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If Women Ruled the World

Today in London’s Houses of Parliament, Katy Woods from White Ribbon Alliance took part in a lively discussion with women politicians from across Africa.

Women Ministers of health and education invest in poverty reduction more than their male counterparts, which begs the question - where would we be if more women were in government? Would women still be needlessly dying in childbirth?

Many governments have reduced maternal death rates regardless of the wealth of their country. This is due to one key ingredient, political will – and this was in abundance at today's Westminster round table discussion. The thrust of the discussion was clear; women’s parliamentary caucuses have an important role in ensuring the delivery of their governments’ commitments to maternal health.

Today, these MPs were calling for more information, more integration and more collaboration. Last year when Ghanaian politicians signed up to the 'Politician's Pledge' coordinated by White Ribbon Alliance members and advocates in Ghana (to accelerate progress on maternal health), it was the women politicians who were calling for action. "The Women's Parliamentary Caucus must be engaged in this campaign,” insisted the Hon. Gifty Eugenia Kusi, MP, Ghana. “We are in Government, and we can make the changes."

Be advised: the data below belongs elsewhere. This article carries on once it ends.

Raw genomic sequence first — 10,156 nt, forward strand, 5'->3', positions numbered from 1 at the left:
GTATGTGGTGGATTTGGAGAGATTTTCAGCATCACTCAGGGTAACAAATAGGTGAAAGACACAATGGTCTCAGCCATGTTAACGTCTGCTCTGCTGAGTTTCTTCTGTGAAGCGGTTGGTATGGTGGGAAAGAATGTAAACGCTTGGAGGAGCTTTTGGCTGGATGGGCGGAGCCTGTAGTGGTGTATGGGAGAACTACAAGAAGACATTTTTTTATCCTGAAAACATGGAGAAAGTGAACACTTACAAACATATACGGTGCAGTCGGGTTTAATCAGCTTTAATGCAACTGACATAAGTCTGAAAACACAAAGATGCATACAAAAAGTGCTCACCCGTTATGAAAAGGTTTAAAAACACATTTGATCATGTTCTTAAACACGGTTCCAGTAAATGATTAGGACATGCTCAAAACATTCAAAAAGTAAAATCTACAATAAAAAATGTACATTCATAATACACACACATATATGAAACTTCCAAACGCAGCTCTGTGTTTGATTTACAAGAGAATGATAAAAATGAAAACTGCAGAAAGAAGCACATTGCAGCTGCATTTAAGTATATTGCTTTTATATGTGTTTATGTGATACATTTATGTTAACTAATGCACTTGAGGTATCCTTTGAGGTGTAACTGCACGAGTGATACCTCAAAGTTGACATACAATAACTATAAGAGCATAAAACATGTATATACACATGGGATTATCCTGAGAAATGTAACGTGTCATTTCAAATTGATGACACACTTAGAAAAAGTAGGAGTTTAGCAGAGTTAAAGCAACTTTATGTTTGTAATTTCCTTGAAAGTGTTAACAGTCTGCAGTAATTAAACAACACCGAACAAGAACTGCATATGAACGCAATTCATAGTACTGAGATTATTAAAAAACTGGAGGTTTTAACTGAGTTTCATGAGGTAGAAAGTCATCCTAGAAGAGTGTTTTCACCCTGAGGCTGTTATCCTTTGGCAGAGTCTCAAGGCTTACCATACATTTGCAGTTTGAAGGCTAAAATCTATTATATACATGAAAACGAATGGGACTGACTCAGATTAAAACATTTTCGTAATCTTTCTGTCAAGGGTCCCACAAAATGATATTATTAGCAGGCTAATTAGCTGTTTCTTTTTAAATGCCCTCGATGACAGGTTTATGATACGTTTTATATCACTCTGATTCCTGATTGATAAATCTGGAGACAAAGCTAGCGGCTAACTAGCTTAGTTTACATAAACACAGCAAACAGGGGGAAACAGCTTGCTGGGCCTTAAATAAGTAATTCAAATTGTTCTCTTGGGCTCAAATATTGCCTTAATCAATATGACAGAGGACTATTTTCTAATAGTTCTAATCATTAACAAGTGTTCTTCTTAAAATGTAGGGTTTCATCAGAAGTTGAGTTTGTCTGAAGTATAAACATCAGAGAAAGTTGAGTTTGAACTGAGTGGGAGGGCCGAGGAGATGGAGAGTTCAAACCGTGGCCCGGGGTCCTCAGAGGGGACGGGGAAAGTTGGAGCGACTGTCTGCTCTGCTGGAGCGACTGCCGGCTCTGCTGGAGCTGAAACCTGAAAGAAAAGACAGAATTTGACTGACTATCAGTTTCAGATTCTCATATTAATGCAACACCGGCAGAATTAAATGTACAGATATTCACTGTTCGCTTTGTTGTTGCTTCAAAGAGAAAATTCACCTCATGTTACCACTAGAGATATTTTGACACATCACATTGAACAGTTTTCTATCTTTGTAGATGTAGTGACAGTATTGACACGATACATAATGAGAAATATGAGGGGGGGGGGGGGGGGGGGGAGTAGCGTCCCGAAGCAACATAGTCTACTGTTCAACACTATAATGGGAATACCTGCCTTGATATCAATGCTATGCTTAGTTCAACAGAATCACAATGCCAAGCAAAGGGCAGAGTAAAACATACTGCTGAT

In Sierra Leone and Zambia, the focus has been on building on progress already made. 'We must keep up the momentum for this issue,” said the Hon. Ms. Dora Siliya MP, Zambia. “We do not hear enough about maternal health in Parliament. We must keep up the pressure. Citizens need to push us to do this.'

White Ribbon Alliance is a global advocacy movement of individuals and organisations campaigning to end needless deaths in childbirth.

Photo (1): Hon. Irene Naa Torshie Addo, 1st Deputy Minority whip and only female minority leader in Parliament, signs the pledge.

Photo (2): Hon. Prof N. Luo, Minister of Chiefs and Traditional Affairs, Hon. Gifty Eugenia Kusi, former Deputy Chief whip and colleagues all commit to reducing maternal deaths in their countries.

 

Source: The White Ribbon Alliance

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